· 2 min read · Features

The significance of relationships and rituals at work


The meaning employees attach to established routines and rituals can be sorely underappreciated

Many years ago I was the office tea boy at the head office of a high street jewellery chain. Even as a spotty teen I was struck by the importance of the ritual. It was so much more than an opportunity to rehydrate; it served to mark out the working day. It also said something about status, performance and service; the role always being taken by the most junior person whose worth could then be judged by the quality and timeliness of beverages.

Most importantly, it was an opportunity for social exchange – a short break when talk could turn to things other than work and relationships between co-workers could evolve.

These relationships and rituals may appear relatively unimportant from a strategic HR perspective. Yet they are significant. They can foster belonging, boost morale and are integral to work performance, and so to organisational performance.

These days the tea round is largely gone and with it an opportunity to forge social relationships. In hot desk offices, and among mobile workers, a means of fostering social cohesion has disappeared.

Some of these changes stem from strategic HR decisions about employment and working practices. For example: decisions on flexible arrangements. While these may address certain strategic imperatives, they potentially lose sight of what organisational theorist Karl Weick calls ‘small cues’; the insignificant details from which we make sense of the world around us.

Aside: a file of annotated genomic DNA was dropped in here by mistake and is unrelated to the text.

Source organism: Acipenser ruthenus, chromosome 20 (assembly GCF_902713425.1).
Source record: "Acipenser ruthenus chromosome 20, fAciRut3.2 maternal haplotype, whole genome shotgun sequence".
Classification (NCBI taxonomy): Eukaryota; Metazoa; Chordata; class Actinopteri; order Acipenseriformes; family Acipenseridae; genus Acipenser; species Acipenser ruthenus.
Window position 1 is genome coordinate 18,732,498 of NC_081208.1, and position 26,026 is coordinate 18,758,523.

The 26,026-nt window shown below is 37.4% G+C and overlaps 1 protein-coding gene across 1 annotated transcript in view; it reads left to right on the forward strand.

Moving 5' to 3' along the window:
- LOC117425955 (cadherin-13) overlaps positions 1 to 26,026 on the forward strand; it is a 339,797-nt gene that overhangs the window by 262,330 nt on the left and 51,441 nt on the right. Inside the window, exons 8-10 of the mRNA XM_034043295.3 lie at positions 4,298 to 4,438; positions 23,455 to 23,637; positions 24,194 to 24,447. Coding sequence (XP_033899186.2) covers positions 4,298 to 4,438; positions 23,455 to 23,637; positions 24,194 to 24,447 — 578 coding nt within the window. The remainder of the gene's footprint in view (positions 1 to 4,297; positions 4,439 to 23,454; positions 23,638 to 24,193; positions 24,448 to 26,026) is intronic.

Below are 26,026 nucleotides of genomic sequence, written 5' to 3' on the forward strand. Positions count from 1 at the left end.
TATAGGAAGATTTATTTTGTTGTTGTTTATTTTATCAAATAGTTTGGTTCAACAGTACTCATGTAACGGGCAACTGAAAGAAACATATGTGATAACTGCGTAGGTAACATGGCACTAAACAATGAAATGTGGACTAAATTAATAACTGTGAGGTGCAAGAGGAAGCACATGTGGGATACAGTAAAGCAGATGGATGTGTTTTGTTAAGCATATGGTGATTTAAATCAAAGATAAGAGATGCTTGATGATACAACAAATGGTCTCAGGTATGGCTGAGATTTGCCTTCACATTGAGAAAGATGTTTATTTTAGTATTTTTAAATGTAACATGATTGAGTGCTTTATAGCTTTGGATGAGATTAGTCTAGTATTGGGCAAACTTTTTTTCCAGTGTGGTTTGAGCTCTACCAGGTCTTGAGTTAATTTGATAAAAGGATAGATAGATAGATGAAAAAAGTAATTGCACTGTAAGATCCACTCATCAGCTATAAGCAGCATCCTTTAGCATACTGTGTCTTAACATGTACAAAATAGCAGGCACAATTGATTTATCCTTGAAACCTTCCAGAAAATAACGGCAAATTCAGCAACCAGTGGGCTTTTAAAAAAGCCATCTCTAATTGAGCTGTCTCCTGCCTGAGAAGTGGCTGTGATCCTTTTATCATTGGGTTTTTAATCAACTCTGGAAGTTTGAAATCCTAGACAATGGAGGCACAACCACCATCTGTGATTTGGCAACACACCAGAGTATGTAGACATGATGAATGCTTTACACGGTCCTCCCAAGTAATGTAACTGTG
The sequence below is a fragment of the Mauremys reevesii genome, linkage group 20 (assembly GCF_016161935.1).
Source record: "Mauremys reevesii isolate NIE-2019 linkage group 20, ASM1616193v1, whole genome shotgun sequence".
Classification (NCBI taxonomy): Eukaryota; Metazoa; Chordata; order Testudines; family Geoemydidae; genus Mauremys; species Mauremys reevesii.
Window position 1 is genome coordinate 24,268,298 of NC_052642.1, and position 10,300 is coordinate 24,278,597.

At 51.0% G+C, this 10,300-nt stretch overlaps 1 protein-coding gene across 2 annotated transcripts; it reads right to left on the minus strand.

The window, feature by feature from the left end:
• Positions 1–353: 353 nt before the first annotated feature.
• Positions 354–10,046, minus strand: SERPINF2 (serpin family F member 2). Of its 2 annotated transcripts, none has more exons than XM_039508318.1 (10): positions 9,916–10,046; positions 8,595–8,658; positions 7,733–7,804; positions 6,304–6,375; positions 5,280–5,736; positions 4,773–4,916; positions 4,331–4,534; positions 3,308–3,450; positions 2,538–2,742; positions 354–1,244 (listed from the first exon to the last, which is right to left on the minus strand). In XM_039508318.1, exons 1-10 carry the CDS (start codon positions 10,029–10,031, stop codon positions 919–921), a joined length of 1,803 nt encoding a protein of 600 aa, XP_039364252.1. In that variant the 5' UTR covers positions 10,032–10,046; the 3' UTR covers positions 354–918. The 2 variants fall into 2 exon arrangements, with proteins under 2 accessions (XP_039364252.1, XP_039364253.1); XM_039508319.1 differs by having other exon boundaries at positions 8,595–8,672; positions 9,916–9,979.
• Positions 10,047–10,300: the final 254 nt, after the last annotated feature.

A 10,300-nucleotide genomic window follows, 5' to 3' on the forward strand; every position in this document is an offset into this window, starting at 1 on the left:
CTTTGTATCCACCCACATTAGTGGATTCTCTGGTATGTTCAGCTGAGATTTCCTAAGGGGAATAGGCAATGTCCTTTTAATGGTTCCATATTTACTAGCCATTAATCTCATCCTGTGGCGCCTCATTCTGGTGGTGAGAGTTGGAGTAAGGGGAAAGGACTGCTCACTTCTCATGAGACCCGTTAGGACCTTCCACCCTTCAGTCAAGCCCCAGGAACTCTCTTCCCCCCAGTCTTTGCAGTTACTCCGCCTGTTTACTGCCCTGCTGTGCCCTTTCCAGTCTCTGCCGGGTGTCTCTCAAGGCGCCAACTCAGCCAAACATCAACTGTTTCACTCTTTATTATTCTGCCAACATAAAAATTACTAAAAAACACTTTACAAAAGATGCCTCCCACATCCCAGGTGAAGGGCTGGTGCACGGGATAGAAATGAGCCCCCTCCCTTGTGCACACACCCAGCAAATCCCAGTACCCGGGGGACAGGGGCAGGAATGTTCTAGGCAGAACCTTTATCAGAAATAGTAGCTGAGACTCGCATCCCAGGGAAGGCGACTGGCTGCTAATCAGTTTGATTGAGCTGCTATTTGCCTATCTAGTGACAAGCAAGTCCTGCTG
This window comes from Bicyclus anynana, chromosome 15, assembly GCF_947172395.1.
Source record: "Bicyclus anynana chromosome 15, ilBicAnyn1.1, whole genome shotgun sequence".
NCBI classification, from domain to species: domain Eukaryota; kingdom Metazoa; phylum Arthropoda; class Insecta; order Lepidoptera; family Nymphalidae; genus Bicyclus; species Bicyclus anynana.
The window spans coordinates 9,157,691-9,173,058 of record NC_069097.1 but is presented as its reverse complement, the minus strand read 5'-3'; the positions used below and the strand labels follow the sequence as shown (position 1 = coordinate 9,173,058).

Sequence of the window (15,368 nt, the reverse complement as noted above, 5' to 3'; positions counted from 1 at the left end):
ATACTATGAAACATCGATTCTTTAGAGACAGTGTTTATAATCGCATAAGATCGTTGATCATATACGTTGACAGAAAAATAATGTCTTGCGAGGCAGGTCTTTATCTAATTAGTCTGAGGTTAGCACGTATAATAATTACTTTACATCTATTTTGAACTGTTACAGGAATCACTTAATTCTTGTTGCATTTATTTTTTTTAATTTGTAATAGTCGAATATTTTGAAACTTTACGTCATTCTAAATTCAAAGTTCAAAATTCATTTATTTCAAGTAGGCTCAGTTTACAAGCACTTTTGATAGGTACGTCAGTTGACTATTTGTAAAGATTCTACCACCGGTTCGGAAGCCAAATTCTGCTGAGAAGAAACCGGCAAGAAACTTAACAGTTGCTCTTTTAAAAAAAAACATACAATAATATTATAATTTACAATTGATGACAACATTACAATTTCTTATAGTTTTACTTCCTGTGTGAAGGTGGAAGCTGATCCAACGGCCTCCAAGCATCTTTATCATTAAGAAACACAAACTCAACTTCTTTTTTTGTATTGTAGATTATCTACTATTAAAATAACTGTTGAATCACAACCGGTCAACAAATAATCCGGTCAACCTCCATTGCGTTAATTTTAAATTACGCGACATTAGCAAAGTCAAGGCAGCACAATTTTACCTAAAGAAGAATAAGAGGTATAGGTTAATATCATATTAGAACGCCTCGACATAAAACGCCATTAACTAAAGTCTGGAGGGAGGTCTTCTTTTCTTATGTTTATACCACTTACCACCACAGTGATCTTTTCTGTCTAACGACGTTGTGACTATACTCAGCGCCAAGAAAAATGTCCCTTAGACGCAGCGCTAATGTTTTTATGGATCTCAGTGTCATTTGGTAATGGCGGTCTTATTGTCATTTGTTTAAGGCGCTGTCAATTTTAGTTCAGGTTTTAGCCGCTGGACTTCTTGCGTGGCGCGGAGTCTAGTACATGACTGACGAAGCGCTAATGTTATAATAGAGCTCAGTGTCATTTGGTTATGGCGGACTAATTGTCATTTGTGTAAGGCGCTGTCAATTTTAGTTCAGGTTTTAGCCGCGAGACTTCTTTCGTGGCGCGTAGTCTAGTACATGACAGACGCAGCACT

The ‘organic’, unintended and socially positive side-effects of a mundane process such as the tea round may be lost, to the detriment of current HR priorities such as collaborative working, employee engagement, wellbeing and so on. Further, these organic processes are not easily replaced by initiatives that seek to address consequences through more formal means, and which may be seen as tokenistic or are met with cynicism as mechanistic substitutes for something smaller but more real.

For example, an appraisal interview is a poor substitute for an ongoing relationship between manager and employee. Likewise, ‘organised fun’ is generally not fun at all. Artificial managerially-created social encounters rarely seem to work. They are not an organic part of the work process so have no intrinsic meaning to employees.

So the meaning that employees attach to their established routines and rituals can be sorely underappreciated; it is easy to lose insight into what people ‘own’ in the workplace, what they value and what meaning they attribute to the apparently insignificant. When ‘the way we do things around here’ is changed, albeit for good reasons, the possibility of negative unintended consequences is high.

The tea round isn’t just a cup of tea dropped on a desk, in the same way the watercooler isn’t simply a dispenser of water. It’s an opportunity to create relationships, bonds and meaning with others. It’s a way of forming the small cues from which employees draw meaning and enjoyment in work. It is a potential arena for games and entertainment that lighten the day.

Importantly it is locally created – something that employees feel like they own. It is precisely these bonds, meanings and ownership that are a route to heightened performance.

The first challenge for HR professionals is to really know what work means to employees, what bonds are formed in local contexts, and what ‘games’ people play. The second is to resist imposing so-called best practice. Instead, employees participating in devising changes provides a route to productivity that can also preserve the small cues of their work, minimising the unintended consequences.

And if you are keeping the tea round, make mine a tea with milk and no sugar… Thanks.

Pete Thomas is senior lecturer in the department of organisation, work and technology at Lancaster University Management School